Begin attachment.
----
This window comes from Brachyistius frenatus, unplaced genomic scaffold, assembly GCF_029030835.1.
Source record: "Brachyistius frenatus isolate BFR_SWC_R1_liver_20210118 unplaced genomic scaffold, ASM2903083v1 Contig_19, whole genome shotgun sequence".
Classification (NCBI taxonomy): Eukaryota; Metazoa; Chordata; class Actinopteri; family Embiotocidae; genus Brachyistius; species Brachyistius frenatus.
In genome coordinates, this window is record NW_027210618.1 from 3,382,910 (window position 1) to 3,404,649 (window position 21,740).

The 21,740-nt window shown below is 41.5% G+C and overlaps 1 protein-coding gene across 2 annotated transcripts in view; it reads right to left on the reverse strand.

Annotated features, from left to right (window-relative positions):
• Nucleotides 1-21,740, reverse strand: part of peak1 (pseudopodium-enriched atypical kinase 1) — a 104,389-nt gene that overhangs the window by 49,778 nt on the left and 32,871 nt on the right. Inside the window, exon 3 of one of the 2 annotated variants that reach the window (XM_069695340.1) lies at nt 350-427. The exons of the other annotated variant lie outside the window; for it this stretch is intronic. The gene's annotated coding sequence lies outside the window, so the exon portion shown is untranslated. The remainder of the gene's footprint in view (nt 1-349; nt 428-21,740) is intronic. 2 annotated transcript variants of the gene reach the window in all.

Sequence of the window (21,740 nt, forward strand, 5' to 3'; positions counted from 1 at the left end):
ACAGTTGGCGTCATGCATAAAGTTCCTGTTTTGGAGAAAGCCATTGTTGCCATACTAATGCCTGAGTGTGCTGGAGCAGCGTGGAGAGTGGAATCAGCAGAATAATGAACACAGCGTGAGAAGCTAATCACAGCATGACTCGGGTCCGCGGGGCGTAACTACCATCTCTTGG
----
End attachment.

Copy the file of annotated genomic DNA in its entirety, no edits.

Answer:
This window comes from Brachyistius frenatus, unplaced genomic scaffold, assembly GCF_029030835.1.
Source record: "Brachyistius frenatus isolate BFR_SWC_R1_liver_20210118 unplaced genomic scaffold, ASM2903083v1 Contig_19, whole genome shotgun sequence".
Classification (NCBI taxonomy): Eukaryota; Metazoa; Chordata; class Actinopteri; family Embiotocidae; genus Brachyistius; species Brachyistius frenatus.
In genome coordinates, this window is record NW_027210618.1 from 3,382,910 (window position 1) to 3,404,649 (window position 21,740).

The 21,740-nt window shown below is 41.5% G+C and overlaps 1 protein-coding gene across 2 annotated transcripts in view; it reads right to left on the reverse strand.

Annotated features, from left to right (window-relative positions):
• Nucleotides 1-21,740, reverse strand: part of peak1 (pseudopodium-enriched atypical kinase 1) — a 104,389-nt gene that overhangs the window by 49,778 nt on the left and 32,871 nt on the right. Inside the window, exon 3 of one of the 2 annotated variants that reach the window (XM_069695340.1) lies at nt 350-427. The exons of the other annotated variant lie outside the window; for it this stretch is intronic. The gene's annotated coding sequence lies outside the window, so the exon portion shown is untranslated. The remainder of the gene's footprint in view (nt 1-349; nt 428-21,740) is intronic. 2 annotated transcript variants of the gene reach the window in all.

Sequence of the window (21,740 nt, forward strand, 5' to 3'; positions counted from 1 at the left end):
ACAGTTGGCGTCATGCATAAAGTTCCTGTTTTGGAGAAAGCCATTGTTGCCATACTAATGCCTGAGTGTGCTGGAGCAGCGTGGAGAGTGGAATCAGCAGAATAATGAACACAGCGTGAGAAGCTAATCACAGCATGACTCGGGTCCGCGGGGCGTAACTACCATCTCTTGG